Tuesday, March 25, 2008

Blood Diamonds, Blood Turnips

The death and brutality behind the diamond markets in Sierra Leone (and elsewhere in Africa) have recently garnered their share of public attention. Rightly so: one can hardly hear the phrase “blood diamond” without conjuring vivid images of guns and machetes, red blood on dark skin, mud and murky water, and the silly translucent jewels that (presumably) sparked it all.

The events themselves are horrific. The vivid imagery is a godsend. Such colorful scenes are well suited, after all, to reinforce one salient fact: the price of a blood diamond is never its only – or even its greatest – cost. If the boast of the market economy is true – if the prize really goes to the one who pays the most – then "our" diamonds are not ours after all. The blood diamond belongs, instead, behind with the continent that birthed it: in the ravaged West African hillside; in the blood-palm of the murdered.

For decades, Wendell Berry has reminded us that all goods are blood-goods. Everything we purchase has already been bought through a long procession of transactions, both organic and “through blood.” As usual, Berry himself says it best. “The ‘free market’ … is bad for agriculture because it is unable to assign a value to things that are necessary to agriculture. It gives a value to agricultural products, but it cannot give a value to the sources of those products in the topsoil, in the ecosystem, the farm, the farm family, or the farm community” (Home Economics, 125-26, emphasis added).

When we buy into the “free market,” in other words, the price of a turnip may at first seem comprehensive. “$1.29/lb” on a cardboard sign may seem to say it all. From the produce section, in fact, the turnip may seem altogether devoid of biography. It exists, instead, “as is”: a product – produce – without a past. Pick it up, and you hardly feel the faint tingle of lingering pesticides. Sniff it, and the distant smell of fossil fuels wafts off, unnoticed, to mingle with products in the cereal aisle.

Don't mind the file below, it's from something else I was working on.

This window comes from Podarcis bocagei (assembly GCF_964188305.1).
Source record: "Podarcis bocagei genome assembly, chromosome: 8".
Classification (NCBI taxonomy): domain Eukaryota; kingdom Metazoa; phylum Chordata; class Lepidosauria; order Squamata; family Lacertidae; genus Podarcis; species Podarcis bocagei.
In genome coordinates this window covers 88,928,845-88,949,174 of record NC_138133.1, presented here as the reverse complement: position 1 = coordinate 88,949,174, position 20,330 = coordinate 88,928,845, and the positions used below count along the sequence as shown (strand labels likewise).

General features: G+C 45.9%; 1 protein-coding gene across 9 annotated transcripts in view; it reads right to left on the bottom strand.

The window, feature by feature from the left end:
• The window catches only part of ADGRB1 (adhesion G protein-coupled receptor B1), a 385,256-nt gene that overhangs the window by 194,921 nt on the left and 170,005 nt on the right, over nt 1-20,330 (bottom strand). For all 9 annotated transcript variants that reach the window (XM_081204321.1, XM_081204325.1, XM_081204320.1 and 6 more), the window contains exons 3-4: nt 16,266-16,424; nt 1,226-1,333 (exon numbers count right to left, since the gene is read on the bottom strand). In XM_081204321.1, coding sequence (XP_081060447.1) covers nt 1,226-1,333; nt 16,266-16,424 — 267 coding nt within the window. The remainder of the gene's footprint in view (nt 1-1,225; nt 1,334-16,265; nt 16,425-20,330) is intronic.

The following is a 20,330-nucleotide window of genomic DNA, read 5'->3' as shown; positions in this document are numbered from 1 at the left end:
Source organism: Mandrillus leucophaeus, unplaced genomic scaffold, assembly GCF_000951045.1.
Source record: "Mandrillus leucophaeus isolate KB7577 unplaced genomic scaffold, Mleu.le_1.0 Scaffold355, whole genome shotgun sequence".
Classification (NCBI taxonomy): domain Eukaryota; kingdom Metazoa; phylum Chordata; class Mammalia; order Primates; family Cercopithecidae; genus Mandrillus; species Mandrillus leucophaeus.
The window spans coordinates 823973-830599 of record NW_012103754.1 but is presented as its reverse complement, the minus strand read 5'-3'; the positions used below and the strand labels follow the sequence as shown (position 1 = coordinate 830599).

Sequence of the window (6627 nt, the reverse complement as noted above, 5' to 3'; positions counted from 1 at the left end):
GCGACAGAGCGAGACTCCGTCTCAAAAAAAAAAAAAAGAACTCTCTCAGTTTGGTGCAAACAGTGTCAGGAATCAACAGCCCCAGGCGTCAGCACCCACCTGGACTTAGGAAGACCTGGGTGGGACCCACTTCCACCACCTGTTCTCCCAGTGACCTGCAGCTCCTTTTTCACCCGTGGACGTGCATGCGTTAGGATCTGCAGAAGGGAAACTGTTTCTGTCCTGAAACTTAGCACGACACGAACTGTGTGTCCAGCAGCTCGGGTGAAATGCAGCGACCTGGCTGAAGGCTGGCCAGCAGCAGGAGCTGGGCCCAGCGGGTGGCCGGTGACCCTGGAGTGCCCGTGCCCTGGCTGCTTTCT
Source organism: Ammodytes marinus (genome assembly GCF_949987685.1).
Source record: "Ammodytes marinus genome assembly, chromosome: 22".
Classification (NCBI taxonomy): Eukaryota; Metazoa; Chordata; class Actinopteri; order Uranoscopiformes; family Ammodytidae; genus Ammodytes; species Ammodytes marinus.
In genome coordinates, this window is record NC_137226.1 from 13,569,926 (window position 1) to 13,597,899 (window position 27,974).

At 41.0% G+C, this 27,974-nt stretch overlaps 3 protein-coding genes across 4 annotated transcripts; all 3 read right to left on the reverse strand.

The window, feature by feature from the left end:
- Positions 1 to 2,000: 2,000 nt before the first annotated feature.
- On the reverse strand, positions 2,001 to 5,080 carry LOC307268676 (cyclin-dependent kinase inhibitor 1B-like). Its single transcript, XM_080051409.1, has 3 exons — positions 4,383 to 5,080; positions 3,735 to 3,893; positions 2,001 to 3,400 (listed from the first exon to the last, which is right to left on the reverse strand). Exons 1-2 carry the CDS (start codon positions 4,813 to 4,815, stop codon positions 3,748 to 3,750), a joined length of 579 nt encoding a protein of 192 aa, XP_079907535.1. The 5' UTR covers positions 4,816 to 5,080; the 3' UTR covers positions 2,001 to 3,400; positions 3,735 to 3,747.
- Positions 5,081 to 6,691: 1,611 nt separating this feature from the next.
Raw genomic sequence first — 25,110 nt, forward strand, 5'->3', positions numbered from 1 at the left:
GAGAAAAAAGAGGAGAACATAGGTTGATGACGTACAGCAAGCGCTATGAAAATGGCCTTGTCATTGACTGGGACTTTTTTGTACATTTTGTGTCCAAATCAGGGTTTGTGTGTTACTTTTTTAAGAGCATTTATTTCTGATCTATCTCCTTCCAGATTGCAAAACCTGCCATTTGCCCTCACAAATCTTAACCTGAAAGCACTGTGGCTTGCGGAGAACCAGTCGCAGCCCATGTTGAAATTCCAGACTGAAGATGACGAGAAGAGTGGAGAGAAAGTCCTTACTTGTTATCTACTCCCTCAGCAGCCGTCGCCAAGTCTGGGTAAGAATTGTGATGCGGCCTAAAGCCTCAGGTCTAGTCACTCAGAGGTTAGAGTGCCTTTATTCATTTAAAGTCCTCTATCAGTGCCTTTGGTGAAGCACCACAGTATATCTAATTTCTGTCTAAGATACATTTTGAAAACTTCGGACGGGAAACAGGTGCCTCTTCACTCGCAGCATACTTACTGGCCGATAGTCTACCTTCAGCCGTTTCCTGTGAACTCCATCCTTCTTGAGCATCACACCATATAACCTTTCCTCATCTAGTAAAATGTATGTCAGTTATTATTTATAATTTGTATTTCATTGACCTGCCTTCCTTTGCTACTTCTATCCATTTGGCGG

Granted, considering the juggernaut of our “free market” today, we might be tempted to concede defeat. After all, with “pastlessness” so pervasive in our daily exchange with stuff, have we any choice but hopeless complicity?

Not necessarily. The pastlessness of our produce is, after all, really just a well-crafted illusion, and this is why we so desperately need agri-biographers like Wendell Berry, Michael Pollan and Barbara Kingsolver to bring these pasts back into the light. We need – and we need to be – stuff-sleuths, truth-bound and tenacious. We need to know not only what our stuff is but where it came from, who it came from, how it got here, and how it came into being. The task, in fact, is not only possible, but necessary if we are to care for ourselves, our earth and our children.

“Eating is an agricultural act,” says Berry, and it’s a truth we can broaden to include all consumption. Another way of saying it: every purchase is political. Blood turnips or blood diamonds, it’s not enough just to wash our hands.

1 comment:

followluckycharm said...

Yeah, man! I love your last line. I still have goosebumps. Thanks for writing this, I feel challenged to figure out where my rice comes from (but I don't think I want to touch the history of pork in Taiwan, I would probably just have to stop eating meat altogether.) I like meat. Keep writing brother, I'll keep reading.